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So jealous that the California coast is within reach of you :sick:

will probably just find the cheapest motel in any area when i'm tired of riding for that day, pretty much the strategy i used the last time i took a cross country bike trip.
It gives you a lot of freedom if you don't need to book accommodation. I booked some in advance, and sometimes it was a pain to get there each evening when there were places I wanted to spend more time in. But, they did keep me on track, otherwise I might have stopped in some places and not moved on.

Google maps is a PITA for a motorbike. I used calimoto for my pre-planned routes. It keeps going if you miss a way-point.

And yeah, sorry, photos photos photos. We want to ride along with you!
 

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Looks like an epic trip 👍, hopefully these fires die down by then. I spoke to my parents yesterday who live near Denver and they were getting tremendous amounts of smoke from the Northern California fires.
 

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Spend a little time around Big Sur especially Julia Pfeiffer Burns State Park . Also Point Lo Bos and Carmel where the Pebble Beach golf tournament is played. This is some of the most beautiful coast line you will ever see. You won't regret it. Stop for a meal in Carmel it's one of the most beautiful quaint towns in the US and you might even run into ol Clint.

If you are into animals, A couple of overlook stops north of Morro bay you can feed the squirrels that live in the cliffs right out of your hand. Going north just before you hit San Simeon is Seal Beach where you can see ..... well a ton of seals on the beach.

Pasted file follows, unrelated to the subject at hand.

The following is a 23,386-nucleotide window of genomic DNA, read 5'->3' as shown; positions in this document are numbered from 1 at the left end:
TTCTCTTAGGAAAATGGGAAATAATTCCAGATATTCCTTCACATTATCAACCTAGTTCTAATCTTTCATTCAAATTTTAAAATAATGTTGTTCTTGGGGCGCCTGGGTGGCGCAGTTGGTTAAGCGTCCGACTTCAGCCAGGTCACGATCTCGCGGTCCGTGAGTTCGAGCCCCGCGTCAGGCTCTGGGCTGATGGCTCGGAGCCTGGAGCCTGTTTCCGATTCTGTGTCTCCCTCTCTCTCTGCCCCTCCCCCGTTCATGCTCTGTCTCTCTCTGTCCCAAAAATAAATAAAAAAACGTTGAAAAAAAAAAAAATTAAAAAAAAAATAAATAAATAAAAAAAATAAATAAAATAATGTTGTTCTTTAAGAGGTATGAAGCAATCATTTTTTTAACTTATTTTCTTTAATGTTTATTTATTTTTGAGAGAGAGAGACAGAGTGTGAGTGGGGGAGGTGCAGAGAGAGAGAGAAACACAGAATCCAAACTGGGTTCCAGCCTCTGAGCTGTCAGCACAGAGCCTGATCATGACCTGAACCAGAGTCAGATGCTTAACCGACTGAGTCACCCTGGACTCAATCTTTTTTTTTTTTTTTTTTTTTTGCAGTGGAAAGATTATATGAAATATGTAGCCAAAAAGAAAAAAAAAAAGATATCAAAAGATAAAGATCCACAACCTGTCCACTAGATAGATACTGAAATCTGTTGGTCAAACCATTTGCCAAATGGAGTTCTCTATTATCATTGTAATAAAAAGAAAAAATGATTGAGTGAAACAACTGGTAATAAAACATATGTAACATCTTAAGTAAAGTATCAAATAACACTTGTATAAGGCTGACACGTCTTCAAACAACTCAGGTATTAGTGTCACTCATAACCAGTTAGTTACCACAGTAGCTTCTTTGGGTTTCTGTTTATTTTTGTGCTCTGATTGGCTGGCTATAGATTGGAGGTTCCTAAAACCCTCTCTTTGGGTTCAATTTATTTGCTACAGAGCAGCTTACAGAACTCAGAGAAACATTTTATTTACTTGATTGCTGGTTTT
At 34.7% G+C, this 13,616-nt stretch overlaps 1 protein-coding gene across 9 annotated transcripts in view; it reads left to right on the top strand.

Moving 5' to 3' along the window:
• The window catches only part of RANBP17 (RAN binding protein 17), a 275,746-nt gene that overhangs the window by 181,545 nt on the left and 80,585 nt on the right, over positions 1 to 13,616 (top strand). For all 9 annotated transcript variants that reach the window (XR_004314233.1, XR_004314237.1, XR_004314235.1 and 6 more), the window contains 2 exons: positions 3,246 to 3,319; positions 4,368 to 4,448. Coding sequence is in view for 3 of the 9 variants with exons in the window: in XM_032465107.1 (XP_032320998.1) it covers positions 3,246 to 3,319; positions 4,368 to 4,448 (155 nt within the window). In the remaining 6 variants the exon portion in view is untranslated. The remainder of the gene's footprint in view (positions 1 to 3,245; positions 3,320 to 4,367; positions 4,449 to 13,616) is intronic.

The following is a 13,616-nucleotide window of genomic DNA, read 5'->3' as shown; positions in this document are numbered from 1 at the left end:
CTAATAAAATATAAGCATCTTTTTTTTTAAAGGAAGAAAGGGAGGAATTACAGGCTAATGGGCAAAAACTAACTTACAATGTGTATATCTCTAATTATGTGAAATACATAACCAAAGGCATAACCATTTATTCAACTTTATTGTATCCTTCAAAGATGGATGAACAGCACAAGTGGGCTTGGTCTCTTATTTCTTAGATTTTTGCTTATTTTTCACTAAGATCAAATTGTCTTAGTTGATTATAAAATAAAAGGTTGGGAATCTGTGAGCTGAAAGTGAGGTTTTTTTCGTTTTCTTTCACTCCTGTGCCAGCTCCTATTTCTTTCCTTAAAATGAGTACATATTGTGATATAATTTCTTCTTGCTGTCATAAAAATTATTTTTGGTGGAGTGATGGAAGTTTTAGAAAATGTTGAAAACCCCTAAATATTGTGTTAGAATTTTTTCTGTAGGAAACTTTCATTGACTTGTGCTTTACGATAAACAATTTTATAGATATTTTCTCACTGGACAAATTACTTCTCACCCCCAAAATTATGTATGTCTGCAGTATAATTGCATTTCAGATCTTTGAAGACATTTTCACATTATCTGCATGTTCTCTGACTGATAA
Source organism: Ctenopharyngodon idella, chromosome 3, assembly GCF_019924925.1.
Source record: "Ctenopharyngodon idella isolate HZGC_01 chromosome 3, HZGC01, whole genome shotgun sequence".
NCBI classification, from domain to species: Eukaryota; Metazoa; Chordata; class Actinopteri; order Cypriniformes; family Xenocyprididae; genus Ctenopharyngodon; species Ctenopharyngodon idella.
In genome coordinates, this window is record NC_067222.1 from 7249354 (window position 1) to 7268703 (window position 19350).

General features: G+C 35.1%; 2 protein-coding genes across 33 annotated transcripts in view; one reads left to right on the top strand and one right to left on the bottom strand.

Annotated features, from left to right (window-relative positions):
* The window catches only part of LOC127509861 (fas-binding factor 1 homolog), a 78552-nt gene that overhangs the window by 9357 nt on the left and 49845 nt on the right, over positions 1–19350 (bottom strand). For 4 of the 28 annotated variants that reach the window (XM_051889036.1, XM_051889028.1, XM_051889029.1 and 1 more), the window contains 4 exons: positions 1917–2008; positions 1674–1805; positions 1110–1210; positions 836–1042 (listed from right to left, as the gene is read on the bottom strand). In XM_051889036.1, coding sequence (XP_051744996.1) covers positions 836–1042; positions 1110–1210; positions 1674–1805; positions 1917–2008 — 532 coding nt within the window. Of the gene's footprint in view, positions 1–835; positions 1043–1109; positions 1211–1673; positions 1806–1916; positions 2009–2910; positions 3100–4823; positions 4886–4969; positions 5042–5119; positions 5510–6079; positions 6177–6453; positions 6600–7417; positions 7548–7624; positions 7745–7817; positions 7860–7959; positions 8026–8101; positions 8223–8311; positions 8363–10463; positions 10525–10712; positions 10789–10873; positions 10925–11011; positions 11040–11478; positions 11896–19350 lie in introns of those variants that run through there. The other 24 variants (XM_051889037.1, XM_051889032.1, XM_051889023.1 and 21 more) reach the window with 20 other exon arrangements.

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Hope this goes off well! My wife and I just had to cancel our planned trip to Yosemite and San Francisco for the second year in a row(!) due to the fire/smoke situation. I even had a Harley rental arranged for us to take a bit of a ride up the coast as well but looks like it's going to have to wait. I'll enjoy seeing those pictures.
 

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Discussion Starter · #8 ·
Sounds like a great trip. A similar ride is on my bucket list. Build in some shorter mile days. Trying to do 500 miles every day can be challenging with road conditions, weather, and the chance to just chill a little. Relive is a cool app that's pretty easy to use. Try it several times before your trip just running to work and back. Take some photos to see how you insert them. I use the free version. Don't remember you mentioning that you installed a phone charger, see phone holder in your pictures but no USB cable, if you did, hard to see. If you are going to be running Google maps and another GPS app, it's tough on phone battery life. On the hotel, when by myself, cheap, last minute ones work well. If I get tired, I stop, or keep going if everything is good. You know you will have to keep us updated daily like @Rachael did resently. Are you planning to video any of the ride?
the 500 is just an average. i plan on getting about 700 miles on the first and last days when it's just going to be straight interstate travel, so it should iron out. and again, not going by any itinerary so i'll just ride as much as i feel like on any given day. i've got plenty of time off work so i've got plenty of extra days as a cushion if i decide to take it easy or if i get a breakdown. try to start at 8am and ride until dark which should give me about 12 hours of daylight riding each day.